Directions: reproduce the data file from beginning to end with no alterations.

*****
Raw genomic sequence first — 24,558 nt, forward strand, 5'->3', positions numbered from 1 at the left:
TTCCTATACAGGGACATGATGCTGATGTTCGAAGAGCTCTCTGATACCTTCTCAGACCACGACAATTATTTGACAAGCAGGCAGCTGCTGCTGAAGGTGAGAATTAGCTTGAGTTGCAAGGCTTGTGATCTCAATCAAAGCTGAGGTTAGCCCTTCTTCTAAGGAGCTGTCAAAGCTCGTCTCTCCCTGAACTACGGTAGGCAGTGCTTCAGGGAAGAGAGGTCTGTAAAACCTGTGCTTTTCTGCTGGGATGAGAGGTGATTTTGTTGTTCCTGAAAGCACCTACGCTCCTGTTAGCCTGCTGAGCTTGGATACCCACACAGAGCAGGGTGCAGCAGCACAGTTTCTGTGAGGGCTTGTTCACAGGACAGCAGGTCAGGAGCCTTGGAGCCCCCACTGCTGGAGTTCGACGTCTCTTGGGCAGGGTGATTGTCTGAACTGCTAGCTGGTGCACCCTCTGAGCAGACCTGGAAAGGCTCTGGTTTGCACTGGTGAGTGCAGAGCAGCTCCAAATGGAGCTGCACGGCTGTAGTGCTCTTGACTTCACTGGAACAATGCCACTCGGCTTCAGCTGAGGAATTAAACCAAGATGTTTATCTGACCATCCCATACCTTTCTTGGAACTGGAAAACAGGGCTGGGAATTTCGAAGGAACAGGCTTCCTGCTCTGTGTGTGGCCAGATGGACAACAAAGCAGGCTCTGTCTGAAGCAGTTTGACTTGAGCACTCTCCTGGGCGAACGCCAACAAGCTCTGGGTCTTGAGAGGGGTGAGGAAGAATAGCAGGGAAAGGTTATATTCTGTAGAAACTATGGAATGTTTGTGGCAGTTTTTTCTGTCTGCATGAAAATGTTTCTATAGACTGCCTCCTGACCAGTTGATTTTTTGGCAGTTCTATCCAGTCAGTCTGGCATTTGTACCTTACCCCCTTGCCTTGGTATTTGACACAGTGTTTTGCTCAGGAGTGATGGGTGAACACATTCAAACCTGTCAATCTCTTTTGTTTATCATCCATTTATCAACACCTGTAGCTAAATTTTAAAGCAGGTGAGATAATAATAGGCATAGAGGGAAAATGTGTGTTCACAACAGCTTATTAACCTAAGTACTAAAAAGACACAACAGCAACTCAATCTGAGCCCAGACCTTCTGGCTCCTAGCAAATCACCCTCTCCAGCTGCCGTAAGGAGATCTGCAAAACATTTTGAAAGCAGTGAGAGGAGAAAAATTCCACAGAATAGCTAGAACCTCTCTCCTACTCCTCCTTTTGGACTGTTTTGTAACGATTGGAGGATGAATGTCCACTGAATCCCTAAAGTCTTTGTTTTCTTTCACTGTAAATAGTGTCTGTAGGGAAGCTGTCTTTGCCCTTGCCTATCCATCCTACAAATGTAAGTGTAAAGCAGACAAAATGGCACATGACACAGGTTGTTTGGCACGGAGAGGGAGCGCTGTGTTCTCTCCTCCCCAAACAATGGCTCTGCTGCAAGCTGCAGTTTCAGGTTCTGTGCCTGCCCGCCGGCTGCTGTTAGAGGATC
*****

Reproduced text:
Raw genomic sequence first — 24,558 nt, forward strand, 5'->3', positions numbered from 1 at the left:
TTCCTATACAGGGACATGATGCTGATGTTCGAAGAGCTCTCTGATACCTTCTCAGACCACGACAATTATTTGACAAGCAGGCAGCTGCTGCTGAAGGTGAGAATTAGCTTGAGTTGCAAGGCTTGTGATCTCAATCAAAGCTGAGGTTAGCCCTTCTTCTAAGGAGCTGTCAAAGCTCGTCTCTCCCTGAACTACGGTAGGCAGTGCTTCAGGGAAGAGAGGTCTGTAAAACCTGTGCTTTTCTGCTGGGATGAGAGGTGATTTTGTTGTTCCTGAAAGCACCTACGCTCCTGTTAGCCTGCTGAGCTTGGATACCCACACAGAGCAGGGTGCAGCAGCACAGTTTCTGTGAGGGCTTGTTCACAGGACAGCAGGTCAGGAGCCTTGGAGCCCCCACTGCTGGAGTTCGACGTCTCTTGGGCAGGGTGATTGTCTGAACTGCTAGCTGGTGCACCCTCTGAGCAGACCTGGAAAGGCTCTGGTTTGCACTGGTGAGTGCAGAGCAGCTCCAAATGGAGCTGCACGGCTGTAGTGCTCTTGACTTCACTGGAACAATGCCACTCGGCTTCAGCTGAGGAATTAAACCAAGATGTTTATCTGACCATCCCATACCTTTCTTGGAACTGGAAAACAGGGCTGGGAATTTCGAAGGAACAGGCTTCCTGCTCTGTGTGTGGCCAGATGGACAACAAAGCAGGCTCTGTCTGAAGCAGTTTGACTTGAGCACTCTCCTGGGCGAACGCCAACAAGCTCTGGGTCTTGAGAGGGGTGAGGAAGAATAGCAGGGAAAGGTTATATTCTGTAGAAACTATGGAATGTTTGTGGCAGTTTTTTCTGTCTGCATGAAAATGTTTCTATAGACTGCCTCCTGACCAGTTGATTTTTTGGCAGTTCTATCCAGTCAGTCTGGCATTTGTACCTTACCCCCTTGCCTTGGTATTTGACACAGTGTTTTGCTCAGGAGTGATGGGTGAACACATTCAAACCTGTCAATCTCTTTTGTTTATCATCCATTTATCAACACCTGTAGCTAAATTTTAAAGCAGGTGAGATAATAATAGGCATAGAGGGAAAATGTGTGTTCACAACAGCTTATTAACCTAAGTACTAAAAAGACACAACAGCAACTCAATCTGAGCCCAGACCTTCTGGCTCCTAGCAAATCACCCTCTCCAGCTGCCGTAAGGAGATCTGCAAAACATTTTGAAAGCAGTGAGAGGAGAAAAATTCCACAGAATAGCTAGAACCTCTCTCCTACTCCTCCTTTTGGACTGTTTTGTAACGATTGGAGGATGAATGTCCACTGAATCCCTAAAGTCTTTGTTTTCTTTCACTGTAAATAGTGTCTGTAGGGAAGCTGTCTTTGCCCTTGCCTATCCATCCTACAAATGTAAGTGTAAAGCAGACAAAATGGCACATGACACAGGTTGTTTGGCACGGAGAGGGAGCGCTGTGTTCTCTCCTCCCCAAACAATGGCTCTGCTGCAAGCTGCAGTTTCAGGTTCTGTGCCTGCCCGCCGGCTGCTGTTAGAGGATC